Most U.S. medical schools fail to accommodate students with disabilities, a study shows.

The researchers analyzed policies covering admission eligibility and what assistance to give people who have difficulties with hearing, vision or mobility.

While most schools posted their policies, known as technical standards, on their websites, only one third appeared to provide accommodations to students who might be eligible for help under the Americans with Disabilities Act, the analysis found.

"The students' ability to process complex information and help render diagnoses and help patients is not the issue - rather the means by which educational information is provided is the issue," said lead author Dr. Philip Zazove of the University of Michigan Health System in Ann Arbor.

It's crucial that medical schools do a better job of ensuring that patients with disabilities encounter people like them when they go to the doctor, Zazove added by email.

"People often prefer, when possible, to see a physician who looks like them," Zazove said. "This includes the desire to see someone of the same gender, ethic group and disability, among other things."

For the study, Zazove and colleagues focused on students with physical disabilities who might, for example, be able to practice medicine aided by a motorized scooter or assisted by a sign language interpreter.

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Technical standards were available for 161 of 173 medical schools reviewed from 2012 to 2014.

While 146 schools posted these documents on their websites, only 100 of the plans were easy to find online, the researchers reported in the journal Academic Medicine.

Just 53 schools - a third - had technical standards specifically supporting accommodations for students with disabilities, while roughly half had no clearly stated policies and about 4 percent were unsupportive.

Many schools also lacked information on who would be responsible for providing any needed accommodations, though 27 percent of the programs indicated they would offer this support and 10 required students to assume at least some of the burden themselves.

While about 40 percent of the schools permitted use of auxiliary aids like motorized scooters, less than 10 percent allowed intermediaries like sign language interpreters.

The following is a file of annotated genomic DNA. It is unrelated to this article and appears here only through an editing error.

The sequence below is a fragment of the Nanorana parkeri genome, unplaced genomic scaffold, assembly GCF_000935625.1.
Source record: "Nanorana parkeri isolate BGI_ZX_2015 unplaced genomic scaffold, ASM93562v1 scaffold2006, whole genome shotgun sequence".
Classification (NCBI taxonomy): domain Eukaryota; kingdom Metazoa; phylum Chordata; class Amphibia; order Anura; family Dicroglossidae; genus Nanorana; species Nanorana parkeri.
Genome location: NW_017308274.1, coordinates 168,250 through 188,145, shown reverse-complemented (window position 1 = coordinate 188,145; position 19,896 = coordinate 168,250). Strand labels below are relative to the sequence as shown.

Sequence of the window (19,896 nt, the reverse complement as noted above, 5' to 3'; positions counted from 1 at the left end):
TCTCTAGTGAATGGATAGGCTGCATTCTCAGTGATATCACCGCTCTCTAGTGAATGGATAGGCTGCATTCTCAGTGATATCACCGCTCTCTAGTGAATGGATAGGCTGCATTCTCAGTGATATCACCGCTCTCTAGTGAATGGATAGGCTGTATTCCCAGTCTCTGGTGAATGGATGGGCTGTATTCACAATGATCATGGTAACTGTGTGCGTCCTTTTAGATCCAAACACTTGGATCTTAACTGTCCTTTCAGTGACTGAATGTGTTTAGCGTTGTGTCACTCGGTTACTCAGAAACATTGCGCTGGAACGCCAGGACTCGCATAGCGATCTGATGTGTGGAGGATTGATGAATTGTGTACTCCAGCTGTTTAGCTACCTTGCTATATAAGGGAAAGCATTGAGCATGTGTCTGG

One limitation of the study is that the analysis based on the technical standards might not accurately reflect the accommodations that schools offer students with disabilities, the authors note. It's possible that schools provide and pay for assistance even though this isn't spelled out in their written policies.

In addition, the study didn't explore the experiences of applicants or students with disabilities or assess the nature of accommodations needed on an individual basis to see what type of assistance schools might provide in specific situations.

Still, Zazove, who is deaf and chairs the family medicine program at the University of Michigan, notes that technology and tolerance can make a wide range of medical specialties possible for people with disabilities.

When he trained in the 1970s, he rigged a bed to vibrate when he was needed during on-call shifts because they couldn't give him a vibrating beeper. Today, he can use a combination of sign interpreters, text-to-speech computer software and Bluetooth-directed voices in his hearing aid.

"Many accommodations are now available that would have been unimaginable fifty years ago, and individuals with specific disabilities can and do practice effectively with unique dedication to their profession and empathic attunement to their patients who have chronic illnesses and related disabilities," said Dr. Annie Steinberg of the Perelman School of Medicine at the University of Pennsylvania.

Medical schools are also legally required to make reasonable accommodations for students with disabilities, Steinberg, who wasn't involved in the study, said by email.

"In addition, having diverse health care providers, including those with disabilities, assures patients that they will be equally respected for what they can contribute, and that their lives matter equally," Steinberg added.